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Monsignor Lawler’s original deposition explains alleged scam’s origins

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WADDINGTON — Monsignor Robert L. Lawler said he trusted Bobbie Jo Zeller, the woman accused of bilking him and his parish out of $300,000.

He saw good in her despite her admitted past crimes, he told police in October. She even had paid him back the first time he gave her money.

Three years after their first encounter, he still believed her stories were true, even as he gave away his life savings and cashed out his retirement fund for her. “I have seen Bobbie Jo as a sort of victim, and I wanted to help her. ... I do not want her arrested for accepting the money I gave her,” upwards of $80,000, he said in his statement to police.

In reality, the kindly priest and his trusting flock were the victims, state police said last week as they charged Ms. Zeller, 36, of 72 W. Main St., Apt. 4, Norfolk, with three counts of second-degree criminal possession of a forged instrument, first-degree identity theft, three counts of third-degree grand larceny and one count of fourth-degree grand larceny. She is being held without bail in St. Lawrence County jail, Canton.

The alleged scam started small. Monsignor Lawler said he gave Ms. Zeller $100 or $150 in the fall of 2009 because she told him she had to take her son to the diabetes clinic in Rochester. “She paid me back, though I told her it was a gift,” according to his statement to police.

According to Monsignor Lawler’s statement, that was the last time he heard from Ms. Zeller for about a year.

Then she reappeared with a similar story, and a similar request for money, which he again gave her.

“I was impressed with her because she told me about some of the problems she encountered in her life, and she seemed very open and honest,” he said. “She admitted to having been arrested many times for crimes, some of which involved money.”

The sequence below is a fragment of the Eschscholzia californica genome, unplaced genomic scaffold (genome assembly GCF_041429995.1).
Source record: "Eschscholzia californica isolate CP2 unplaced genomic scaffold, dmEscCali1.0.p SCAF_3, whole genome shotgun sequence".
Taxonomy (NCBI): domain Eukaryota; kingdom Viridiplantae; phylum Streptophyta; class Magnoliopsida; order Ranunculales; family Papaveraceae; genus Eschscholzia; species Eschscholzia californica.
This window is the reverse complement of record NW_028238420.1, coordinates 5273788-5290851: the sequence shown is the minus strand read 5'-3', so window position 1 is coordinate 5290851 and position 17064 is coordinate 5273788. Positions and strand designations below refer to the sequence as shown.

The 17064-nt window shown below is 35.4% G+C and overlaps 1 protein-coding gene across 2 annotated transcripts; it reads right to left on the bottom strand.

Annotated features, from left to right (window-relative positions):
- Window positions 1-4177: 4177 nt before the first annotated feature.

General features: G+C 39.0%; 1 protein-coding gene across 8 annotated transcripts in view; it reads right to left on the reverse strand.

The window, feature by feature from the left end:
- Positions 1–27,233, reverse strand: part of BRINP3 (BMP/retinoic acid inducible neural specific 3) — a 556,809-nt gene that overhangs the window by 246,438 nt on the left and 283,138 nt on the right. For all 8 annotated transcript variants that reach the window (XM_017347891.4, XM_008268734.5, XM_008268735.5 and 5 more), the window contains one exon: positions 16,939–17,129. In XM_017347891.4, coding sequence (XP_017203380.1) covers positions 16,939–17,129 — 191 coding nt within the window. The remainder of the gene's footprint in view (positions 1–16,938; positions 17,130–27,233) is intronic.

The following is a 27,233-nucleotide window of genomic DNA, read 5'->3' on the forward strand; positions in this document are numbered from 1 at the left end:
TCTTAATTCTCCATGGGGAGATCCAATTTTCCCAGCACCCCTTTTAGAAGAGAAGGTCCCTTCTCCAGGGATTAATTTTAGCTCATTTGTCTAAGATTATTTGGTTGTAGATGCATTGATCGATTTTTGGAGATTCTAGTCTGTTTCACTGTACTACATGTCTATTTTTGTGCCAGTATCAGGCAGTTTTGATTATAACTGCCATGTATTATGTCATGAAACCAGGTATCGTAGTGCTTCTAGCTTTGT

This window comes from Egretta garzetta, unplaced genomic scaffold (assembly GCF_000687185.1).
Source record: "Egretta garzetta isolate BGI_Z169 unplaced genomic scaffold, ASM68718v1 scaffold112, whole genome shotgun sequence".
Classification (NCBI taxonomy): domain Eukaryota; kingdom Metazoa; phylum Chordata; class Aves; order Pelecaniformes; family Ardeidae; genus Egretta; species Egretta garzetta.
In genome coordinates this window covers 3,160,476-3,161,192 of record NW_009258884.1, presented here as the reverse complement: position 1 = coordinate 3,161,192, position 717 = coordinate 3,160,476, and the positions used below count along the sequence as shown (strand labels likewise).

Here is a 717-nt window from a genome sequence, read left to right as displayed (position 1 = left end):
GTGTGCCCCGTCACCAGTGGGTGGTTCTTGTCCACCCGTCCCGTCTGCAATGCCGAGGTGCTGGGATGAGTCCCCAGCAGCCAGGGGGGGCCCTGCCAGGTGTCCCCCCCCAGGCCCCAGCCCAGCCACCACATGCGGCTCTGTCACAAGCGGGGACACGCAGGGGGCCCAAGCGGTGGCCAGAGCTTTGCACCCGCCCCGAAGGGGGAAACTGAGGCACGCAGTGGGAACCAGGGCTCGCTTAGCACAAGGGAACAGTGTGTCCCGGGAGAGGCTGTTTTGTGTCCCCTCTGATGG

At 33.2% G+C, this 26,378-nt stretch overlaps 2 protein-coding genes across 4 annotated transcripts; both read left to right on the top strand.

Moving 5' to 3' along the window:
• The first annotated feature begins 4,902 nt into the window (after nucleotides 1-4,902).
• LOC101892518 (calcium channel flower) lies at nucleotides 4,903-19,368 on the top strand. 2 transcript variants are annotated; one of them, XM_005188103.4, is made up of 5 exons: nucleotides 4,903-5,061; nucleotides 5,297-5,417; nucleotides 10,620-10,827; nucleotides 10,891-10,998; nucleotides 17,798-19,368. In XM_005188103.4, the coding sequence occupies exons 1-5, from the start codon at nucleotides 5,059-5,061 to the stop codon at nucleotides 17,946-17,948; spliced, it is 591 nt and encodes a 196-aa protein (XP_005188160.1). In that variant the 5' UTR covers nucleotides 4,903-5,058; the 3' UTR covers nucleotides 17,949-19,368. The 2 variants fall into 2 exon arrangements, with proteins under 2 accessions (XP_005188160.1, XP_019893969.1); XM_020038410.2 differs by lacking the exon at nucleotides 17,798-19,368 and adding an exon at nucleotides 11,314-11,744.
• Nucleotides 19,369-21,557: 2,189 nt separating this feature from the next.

The requests kept coming, typically for the boy’s supposed health problems — always with a promise of repayment.

Before long Monsignor Lawler was invested to the tune of $20,000. “I did not keep track of the money I gave her. They were gifts,” he said.

Yet, he said, “To this day, I have not yet been repaid for any of the big amounts of money I have given her.”

Others gave freely as well.

“I spoke to many parishioners who generously gave to Bobbie Jo’s cause to help her whenever she needed money,” he said. “Some people who contributed money would like to be repaid, but many told me that they gave it and don’t want their names brought into this investigation.”

In addition to her son’s medical problems, Ms. Zeller’s stories involved car problems and legal disputes, Monsignor Lawler said. He eventually ran out of money. He said he then drained his retirement account and gave her an additional $30,000.

The case culminated Jan. 8 with three fake checks Ms. Zeller is accused of passing to the priest for $300,000, $25,000 and $6,800, purportedly to pay him back. Now suspicious, he contacted a diocesan official who confirmed the forgeries with the bank.

Just as the alleged scam dawned on Monsignor Lawler, Ms. Zeller apparently realized, too, that it was coming to an end. That same day, she called state police Investigator Peter T. Kraengel at his Massena office.

“You’ll be arresting me soon,” she said, to which Mr. Kraengel replied, “Why is that?”

“Because the checks I gave Father Lawler today aren’t going to clear,” she said.

On Thursday, some four months later, police found Ms. Zeller at a hotel in Malone. She indicated at her arraignment that she will be applying for a public defender.

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